Caitlin Clark brought home a gold medal for her international play this summer.

But the summer was also another step in the evolution of the Iowa sophomore guard’s game.

Clark’s 2020-21 season with the Hawkeyes was one for the program’s record book, but even she knows there are some flaws that need work.

Clark was the most valuable player in the FIBA U19 World Cup, where she led USA Basketball to the gold medal. She averaged 14.3 points, 5.6 assists and 5.3 rebounds in seven games, but this was not a summer vacation.

This was about getting better. Which meant breaking down video, learning how to be a leader.

This was about learning.

“I think it is a good measuring stick,” Clark said. “To see where you stand.”

Clark led the nation in five categories, including scoring (26.6 ppg) and assists (214). But as the oldest player on the USA team, she also had to learn how to be a leader, something that she and Iowa coach Lisa Bluder have talked about in the offseason.

“Obviously, being a freshman last year and playing such a prominent role, it’s hard developing (leadership),” Clark said.

She also learned how to play off the ball, working as a ‘2’ guard in the USA offense. That, Clark said, was something that will translate into next season, as opposing defenses will be built around stopping her.

“I know Coach Bluder and our coaching staff were excited for me to play off the ball a little bit,” Clark said. “Finding ways to get open without the ball in my hands, because next year everybody is going to know who I am. So that’s going to be a huge part of it. Setting screens to get open, finding ways to make it easier to get the ball in my hands.

“It’s definitely something we want. Obviously I’m going to have the ball in my hands most of the time playing the ‘1’, because I’m the only true point guard we have. That’s the position I’m most comfortable in, that’s what I’ve always played. Once we get moving in our offense, because it’s a read-and-react offense, I’m off the ball a good amount. So just finding ways to set screens to get open, that makes it easier for my teammates as well. When I’m off the ball, it helps them get the ball in their hands, makes it harder for defenses. I think it can open up a lot of different things.”

It was an adjustment.

“It was weird, because I would find myself running back to get the rebound from our posts, because I’m so used to having to get the ball and bring it up court, Clark said. “But, honestly, it was a quick adjustment. It wasn’t horrible.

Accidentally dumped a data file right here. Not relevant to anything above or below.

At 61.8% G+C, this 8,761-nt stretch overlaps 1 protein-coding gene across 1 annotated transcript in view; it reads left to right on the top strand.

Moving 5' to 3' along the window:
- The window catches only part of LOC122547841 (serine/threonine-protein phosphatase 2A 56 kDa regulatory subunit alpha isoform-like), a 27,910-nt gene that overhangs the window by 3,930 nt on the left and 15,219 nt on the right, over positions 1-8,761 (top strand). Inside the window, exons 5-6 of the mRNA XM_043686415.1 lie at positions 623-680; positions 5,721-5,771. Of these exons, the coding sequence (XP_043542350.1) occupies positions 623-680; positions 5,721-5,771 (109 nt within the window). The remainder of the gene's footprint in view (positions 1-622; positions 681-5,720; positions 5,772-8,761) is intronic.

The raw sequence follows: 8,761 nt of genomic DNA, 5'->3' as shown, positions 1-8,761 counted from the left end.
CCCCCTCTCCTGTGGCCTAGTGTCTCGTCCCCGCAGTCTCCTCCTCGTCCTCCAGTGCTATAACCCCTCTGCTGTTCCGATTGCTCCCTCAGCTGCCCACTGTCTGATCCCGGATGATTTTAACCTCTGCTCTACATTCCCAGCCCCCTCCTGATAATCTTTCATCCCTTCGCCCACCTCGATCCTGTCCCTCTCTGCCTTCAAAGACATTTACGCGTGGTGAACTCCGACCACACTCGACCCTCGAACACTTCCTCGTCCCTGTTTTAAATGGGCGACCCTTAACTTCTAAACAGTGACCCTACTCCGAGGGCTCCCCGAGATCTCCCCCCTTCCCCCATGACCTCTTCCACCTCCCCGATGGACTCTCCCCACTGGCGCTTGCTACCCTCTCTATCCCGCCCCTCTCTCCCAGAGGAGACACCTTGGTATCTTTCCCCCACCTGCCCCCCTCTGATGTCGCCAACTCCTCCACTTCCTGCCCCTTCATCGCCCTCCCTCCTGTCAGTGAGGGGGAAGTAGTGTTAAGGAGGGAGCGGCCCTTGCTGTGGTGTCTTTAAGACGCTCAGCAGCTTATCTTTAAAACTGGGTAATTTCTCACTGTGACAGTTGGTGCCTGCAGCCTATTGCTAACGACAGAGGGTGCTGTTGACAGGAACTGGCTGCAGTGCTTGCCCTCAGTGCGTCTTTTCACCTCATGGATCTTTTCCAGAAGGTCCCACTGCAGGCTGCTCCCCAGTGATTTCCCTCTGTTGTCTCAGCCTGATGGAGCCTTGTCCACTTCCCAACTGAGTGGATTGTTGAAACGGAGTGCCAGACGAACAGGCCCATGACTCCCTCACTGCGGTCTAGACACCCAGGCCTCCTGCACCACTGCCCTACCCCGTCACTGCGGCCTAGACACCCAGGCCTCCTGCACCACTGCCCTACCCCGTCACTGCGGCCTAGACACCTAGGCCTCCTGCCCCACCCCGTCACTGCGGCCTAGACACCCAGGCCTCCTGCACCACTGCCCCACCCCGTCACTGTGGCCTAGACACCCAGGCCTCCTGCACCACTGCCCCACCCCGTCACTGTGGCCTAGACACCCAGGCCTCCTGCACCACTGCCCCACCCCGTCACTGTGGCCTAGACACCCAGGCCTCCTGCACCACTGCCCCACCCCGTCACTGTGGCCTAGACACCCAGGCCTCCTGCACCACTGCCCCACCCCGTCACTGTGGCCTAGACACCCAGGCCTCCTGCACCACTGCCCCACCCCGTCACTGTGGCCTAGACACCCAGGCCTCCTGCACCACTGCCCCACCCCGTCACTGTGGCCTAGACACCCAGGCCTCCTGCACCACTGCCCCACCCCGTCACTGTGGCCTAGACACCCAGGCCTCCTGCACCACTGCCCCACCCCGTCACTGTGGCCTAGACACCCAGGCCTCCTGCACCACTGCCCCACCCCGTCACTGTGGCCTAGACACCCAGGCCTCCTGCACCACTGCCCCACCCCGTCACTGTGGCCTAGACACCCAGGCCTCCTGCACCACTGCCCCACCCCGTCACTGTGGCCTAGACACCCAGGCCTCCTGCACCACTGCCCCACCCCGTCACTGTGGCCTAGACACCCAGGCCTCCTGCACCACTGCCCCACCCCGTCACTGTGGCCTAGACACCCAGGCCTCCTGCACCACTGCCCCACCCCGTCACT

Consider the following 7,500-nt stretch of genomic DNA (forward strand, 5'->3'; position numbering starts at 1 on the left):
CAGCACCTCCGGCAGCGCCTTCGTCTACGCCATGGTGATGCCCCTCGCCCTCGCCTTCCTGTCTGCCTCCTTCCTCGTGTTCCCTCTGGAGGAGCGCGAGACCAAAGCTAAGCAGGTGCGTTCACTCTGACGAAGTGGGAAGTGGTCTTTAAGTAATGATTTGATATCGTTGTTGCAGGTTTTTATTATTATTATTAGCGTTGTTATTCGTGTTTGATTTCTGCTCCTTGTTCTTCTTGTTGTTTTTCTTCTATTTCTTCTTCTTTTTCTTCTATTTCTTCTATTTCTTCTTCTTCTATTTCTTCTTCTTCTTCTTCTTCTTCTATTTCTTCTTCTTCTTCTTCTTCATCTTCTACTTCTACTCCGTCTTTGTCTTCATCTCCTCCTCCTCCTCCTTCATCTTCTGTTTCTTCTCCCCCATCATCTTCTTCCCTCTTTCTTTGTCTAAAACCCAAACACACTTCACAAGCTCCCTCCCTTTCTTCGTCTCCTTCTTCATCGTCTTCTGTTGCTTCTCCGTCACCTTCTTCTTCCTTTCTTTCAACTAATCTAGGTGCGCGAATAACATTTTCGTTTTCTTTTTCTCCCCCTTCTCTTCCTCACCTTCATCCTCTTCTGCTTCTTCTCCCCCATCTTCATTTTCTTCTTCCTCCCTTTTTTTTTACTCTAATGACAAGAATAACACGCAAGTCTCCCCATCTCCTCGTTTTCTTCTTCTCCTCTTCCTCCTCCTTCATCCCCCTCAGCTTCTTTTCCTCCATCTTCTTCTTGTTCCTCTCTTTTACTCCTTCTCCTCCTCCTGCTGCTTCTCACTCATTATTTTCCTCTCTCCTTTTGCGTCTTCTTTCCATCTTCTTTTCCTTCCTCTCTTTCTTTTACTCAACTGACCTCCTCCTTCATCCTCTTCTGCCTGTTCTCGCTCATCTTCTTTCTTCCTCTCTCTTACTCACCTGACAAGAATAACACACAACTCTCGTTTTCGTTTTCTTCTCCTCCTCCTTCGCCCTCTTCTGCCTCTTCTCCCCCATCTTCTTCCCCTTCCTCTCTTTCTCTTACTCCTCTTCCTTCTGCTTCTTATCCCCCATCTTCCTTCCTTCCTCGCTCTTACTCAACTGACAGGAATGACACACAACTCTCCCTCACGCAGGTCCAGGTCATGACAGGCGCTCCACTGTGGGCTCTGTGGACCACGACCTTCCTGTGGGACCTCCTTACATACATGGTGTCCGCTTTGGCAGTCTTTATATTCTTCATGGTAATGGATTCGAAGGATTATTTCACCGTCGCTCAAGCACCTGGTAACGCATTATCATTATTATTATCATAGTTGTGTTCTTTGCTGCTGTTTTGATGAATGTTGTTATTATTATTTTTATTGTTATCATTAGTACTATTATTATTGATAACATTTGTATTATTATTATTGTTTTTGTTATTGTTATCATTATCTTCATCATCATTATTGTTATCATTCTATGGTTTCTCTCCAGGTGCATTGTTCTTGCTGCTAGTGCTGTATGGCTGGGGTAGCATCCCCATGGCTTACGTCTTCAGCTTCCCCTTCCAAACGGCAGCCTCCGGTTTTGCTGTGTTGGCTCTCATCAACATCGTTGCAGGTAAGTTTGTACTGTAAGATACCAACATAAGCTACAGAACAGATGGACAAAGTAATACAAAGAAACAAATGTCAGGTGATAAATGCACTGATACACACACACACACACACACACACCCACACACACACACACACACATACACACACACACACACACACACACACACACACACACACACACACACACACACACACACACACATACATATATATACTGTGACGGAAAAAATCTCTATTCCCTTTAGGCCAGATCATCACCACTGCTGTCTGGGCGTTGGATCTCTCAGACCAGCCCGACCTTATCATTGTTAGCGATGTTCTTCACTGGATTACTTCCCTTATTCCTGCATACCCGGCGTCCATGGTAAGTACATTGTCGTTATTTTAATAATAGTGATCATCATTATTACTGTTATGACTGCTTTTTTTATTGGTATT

“I really liked it, honestly. It helped me spot up and get good shots.”

There was also the physicality of the international game, something that is different from college. Again, it’s a preparation for what she’ll see next winter.

“The U-19 team medal is one of the hardest to win, just because a lot of the girls you’re playing have already turned pro overseas,” Clark said. “A lot of them have experience as professionals. The style of play is so much different than what you’ll see in college.”

And Clark got a lesson in defense. The Hawkeyes were 315th in field-goal percentage defense, 336th in scoring defense.

“If you want to be on the court in the international game, you have to play defense,” Clark said. “You have to be physical, you have to be able to guard. I think that’s something that I saw some improvement in, but it also challenged me to get better. Obviously there’s still a lot of room for me to grow.”

There is a lot of room for the Hawkeyes to grow as well. The evolution is more than just on an individual level.

“If you want to be great, you have to play defense,” Clark said. “And we know that. We’re not dumb. We know if we want to go far in the (NCAA) tournament, we have to play defense. That’s why this summer we focused so much on defense.”

It’s what Clark has to do to be better. The same can be said for her teammates, even if this is virtually the same roster as the one that reached the NCAA regional semifinals.

“That just shows that if we do improve (on defense), we can be pretty unstoppable,” Clark said.